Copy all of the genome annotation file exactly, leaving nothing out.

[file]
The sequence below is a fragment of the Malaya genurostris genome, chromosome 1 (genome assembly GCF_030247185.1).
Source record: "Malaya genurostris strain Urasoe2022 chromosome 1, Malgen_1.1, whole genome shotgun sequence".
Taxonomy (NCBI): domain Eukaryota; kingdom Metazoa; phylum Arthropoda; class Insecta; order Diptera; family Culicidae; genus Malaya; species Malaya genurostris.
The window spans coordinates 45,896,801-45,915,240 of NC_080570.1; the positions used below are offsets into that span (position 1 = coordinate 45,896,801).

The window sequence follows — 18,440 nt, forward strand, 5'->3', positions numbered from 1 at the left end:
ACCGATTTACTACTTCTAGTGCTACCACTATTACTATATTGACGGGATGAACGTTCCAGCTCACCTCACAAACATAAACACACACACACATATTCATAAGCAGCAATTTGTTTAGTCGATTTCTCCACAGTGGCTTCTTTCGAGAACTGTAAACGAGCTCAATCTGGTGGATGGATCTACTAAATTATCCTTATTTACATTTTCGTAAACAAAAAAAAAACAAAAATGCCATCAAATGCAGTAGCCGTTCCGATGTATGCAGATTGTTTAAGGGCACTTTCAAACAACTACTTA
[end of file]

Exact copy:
The sequence below is a fragment of the Malaya genurostris genome, chromosome 1 (genome assembly GCF_030247185.1).
Source record: "Malaya genurostris strain Urasoe2022 chromosome 1, Malgen_1.1, whole genome shotgun sequence".
Taxonomy (NCBI): domain Eukaryota; kingdom Metazoa; phylum Arthropoda; class Insecta; order Diptera; family Culicidae; genus Malaya; species Malaya genurostris.
The window spans coordinates 45,896,801-45,915,240 of NC_080570.1; the positions used below are offsets into that span (position 1 = coordinate 45,896,801).

The window sequence follows — 18,440 nt, forward strand, 5'->3', positions numbered from 1 at the left end:
ACCGATTTACTACTTCTAGTGCTACCACTATTACTATATTGACGGGATGAACGTTCCAGCTCACCTCACAAACATAAACACACACACACATATTCATAAGCAGCAATTTGTTTAGTCGATTTCTCCACAGTGGCTTCTTTCGAGAACTGTAAACGAGCTCAATCTGGTGGATGGATCTACTAAATTATCCTTATTTACATTTTCGTAAACAAAAAAAAAACAAAAATGCCATCAAATGCAGTAGCCGTTCCGATGTATGCAGATTGTTTAAGGGCACTTTCAAACAACTACTTA